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FORUMS Canon Cameras, Lenses & Accessories Canon EOS Digital Cameras 
Thread started 25 Jan 2013 (Friday) 01:21
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Deciding on a DSLR

 
Mackenzie ­ White
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Jan 25, 2013 01:21 |  #1

Hello all!! New to the forum

I'm as new as it gets with photography so please bare with me. I'm ready to purchase my first DSLR and there are so many to choose from. A friend of mine has the 7D which i have used a handful of times and i was blown away at the quality of it just in auto mode, But here is my dilemma. I've had people tell me that is way too much camera for me and not knowing much about DSLRs and photography that i should start with something less expensive like a 60d and spend a little money on lenses. Would the 60d be a better choice for someone just starting out?? I went to my local camera store just to hold the 60d and see what it felt like and it did feel good in my hands, but not as good as the 7D.. Any help i can get from anyone would be great!! Thank you for your time.




  
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CJCMarquez
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Jan 25, 2013 01:25 |  #2

There is a certain amount of things you'd have to learn with the 7D over the 60D (AF system, micro focus adjust - if you use it, etc), but they are things that you'd learn if you put in the time, plus your friend can teach you some.

With that said, if you can afford the 7D plus some quality glass, I don't see why not just go with the 7D. You've used the 7D, so I'm sure a part of you will want the 7D even after getting a 60D.


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rrblint
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Jan 25, 2013 01:29 |  #3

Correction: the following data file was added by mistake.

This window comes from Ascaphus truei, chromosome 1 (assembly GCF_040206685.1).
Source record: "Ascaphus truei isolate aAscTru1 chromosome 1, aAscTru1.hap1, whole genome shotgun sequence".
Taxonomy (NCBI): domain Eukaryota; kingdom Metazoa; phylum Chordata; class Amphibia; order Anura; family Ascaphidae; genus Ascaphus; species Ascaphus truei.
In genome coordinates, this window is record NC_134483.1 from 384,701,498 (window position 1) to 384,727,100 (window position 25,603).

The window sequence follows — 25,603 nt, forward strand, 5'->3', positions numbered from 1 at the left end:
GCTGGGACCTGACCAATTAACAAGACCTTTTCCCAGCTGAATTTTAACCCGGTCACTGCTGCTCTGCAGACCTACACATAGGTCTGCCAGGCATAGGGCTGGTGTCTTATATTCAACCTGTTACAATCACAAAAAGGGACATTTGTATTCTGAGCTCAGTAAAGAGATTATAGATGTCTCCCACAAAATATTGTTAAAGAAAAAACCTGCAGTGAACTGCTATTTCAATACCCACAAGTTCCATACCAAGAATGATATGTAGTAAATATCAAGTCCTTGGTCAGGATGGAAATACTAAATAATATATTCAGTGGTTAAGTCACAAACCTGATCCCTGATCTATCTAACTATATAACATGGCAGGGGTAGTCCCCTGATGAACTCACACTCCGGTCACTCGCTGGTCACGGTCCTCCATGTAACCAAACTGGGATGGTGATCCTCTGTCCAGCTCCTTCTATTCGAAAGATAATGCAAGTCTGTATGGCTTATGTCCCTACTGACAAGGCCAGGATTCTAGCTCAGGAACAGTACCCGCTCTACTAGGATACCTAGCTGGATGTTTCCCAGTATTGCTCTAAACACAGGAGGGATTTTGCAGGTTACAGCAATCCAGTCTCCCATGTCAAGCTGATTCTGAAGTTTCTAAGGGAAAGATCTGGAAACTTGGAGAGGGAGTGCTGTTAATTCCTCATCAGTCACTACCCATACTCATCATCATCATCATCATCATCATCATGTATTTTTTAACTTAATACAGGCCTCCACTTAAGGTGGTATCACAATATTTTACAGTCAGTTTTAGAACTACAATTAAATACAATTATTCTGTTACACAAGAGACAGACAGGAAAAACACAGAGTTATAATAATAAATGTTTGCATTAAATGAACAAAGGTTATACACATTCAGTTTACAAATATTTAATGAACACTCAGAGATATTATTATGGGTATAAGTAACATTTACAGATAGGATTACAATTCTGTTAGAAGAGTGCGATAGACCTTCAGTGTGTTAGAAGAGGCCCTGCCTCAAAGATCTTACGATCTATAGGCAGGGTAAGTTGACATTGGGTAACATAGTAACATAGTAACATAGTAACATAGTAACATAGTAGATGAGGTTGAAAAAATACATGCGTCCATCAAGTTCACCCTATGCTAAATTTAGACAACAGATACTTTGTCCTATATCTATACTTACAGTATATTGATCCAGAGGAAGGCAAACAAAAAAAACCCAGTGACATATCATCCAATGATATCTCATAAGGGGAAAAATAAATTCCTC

Welcome to POTN Mackenzie.:)

7D is a lot of camera, but the 60D is a great camera too and a little easier to learn.

In the end only you can really decide what to get, but I would advise you to get the one you REALLY want...Good luck!


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samsen
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Jan 25, 2013 02:04 |  #4

If you need to save, go T4i.
If you need the real deal, 5D Mk II.


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EverydayGetaway
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Jan 25, 2013 03:06 |  #5

This largely depends on your budget and what type of photography interests you. I would go with a cheap kit first, like a Rebel and then see what interests you, from there you can move on to bigger and better equipment. Or, if you'd rather go for the big guns right away, find a local camera shop and rent a camera and get shooting. Lots of people seem to disagree with me on that on this forum based on the last thread I posted in, but I think it makes sense to learn what you want/need out of a camera before dropping lots of money on it.


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wisdom2thewise
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Jan 25, 2013 04:21 |  #6

Hi there Mackenzie.
I brought my first dslr camera last week (6d) and was in the same boat like you three weeks ago. Knew nothing about photography, until i started reading this website religiously http://www.the-digital-picture.com/ (external link)

Then i stumbled across this website and read this thread from start to finish https://photography-on-the.net …/showthread.php​?t=1252637

In the end, i didn't want to buy a crop body + glass, then have to upgrade again and repeat the same exercise, in order to sustain my best affordable matched combinations.

I say aim hi.

Stephen.